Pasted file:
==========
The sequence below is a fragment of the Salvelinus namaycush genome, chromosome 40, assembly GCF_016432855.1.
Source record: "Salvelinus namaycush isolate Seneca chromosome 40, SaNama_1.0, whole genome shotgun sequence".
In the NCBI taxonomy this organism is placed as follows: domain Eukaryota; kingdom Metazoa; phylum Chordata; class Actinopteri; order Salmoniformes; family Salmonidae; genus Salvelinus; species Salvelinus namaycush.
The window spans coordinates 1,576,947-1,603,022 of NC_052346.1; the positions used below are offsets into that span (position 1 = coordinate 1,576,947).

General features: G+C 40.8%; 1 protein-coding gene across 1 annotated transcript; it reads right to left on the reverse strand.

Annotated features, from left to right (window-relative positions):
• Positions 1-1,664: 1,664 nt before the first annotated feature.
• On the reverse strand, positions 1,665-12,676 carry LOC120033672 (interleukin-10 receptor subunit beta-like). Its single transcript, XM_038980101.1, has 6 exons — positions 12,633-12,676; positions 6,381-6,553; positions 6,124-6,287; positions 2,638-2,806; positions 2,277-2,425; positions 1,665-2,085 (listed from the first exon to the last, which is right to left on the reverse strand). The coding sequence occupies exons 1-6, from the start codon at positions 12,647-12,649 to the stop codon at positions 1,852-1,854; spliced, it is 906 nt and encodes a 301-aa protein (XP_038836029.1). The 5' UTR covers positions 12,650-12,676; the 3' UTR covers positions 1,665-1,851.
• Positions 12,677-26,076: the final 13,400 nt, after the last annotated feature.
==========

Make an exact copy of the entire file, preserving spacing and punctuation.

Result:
The sequence below is a fragment of the Salvelinus namaycush genome, chromosome 40, assembly GCF_016432855.1.
Source record: "Salvelinus namaycush isolate Seneca chromosome 40, SaNama_1.0, whole genome shotgun sequence".
In the NCBI taxonomy this organism is placed as follows: domain Eukaryota; kingdom Metazoa; phylum Chordata; class Actinopteri; order Salmoniformes; family Salmonidae; genus Salvelinus; species Salvelinus namaycush.
The window spans coordinates 1,576,947-1,603,022 of NC_052346.1; the positions used below are offsets into that span (position 1 = coordinate 1,576,947).

General features: G+C 40.8%; 1 protein-coding gene across 1 annotated transcript; it reads right to left on the reverse strand.

Annotated features, from left to right (window-relative positions):
• Positions 1-1,664: 1,664 nt before the first annotated feature.
• On the reverse strand, positions 1,665-12,676 carry LOC120033672 (interleukin-10 receptor subunit beta-like). Its single transcript, XM_038980101.1, has 6 exons — positions 12,633-12,676; positions 6,381-6,553; positions 6,124-6,287; positions 2,638-2,806; positions 2,277-2,425; positions 1,665-2,085 (listed from the first exon to the last, which is right to left on the reverse strand). The coding sequence occupies exons 1-6, from the start codon at positions 12,647-12,649 to the stop codon at positions 1,852-1,854; spliced, it is 906 nt and encodes a 301-aa protein (XP_038836029.1). The 5' UTR covers positions 12,650-12,676; the 3' UTR covers positions 1,665-1,851.
• Positions 12,677-26,076: the final 13,400 nt, after the last annotated feature.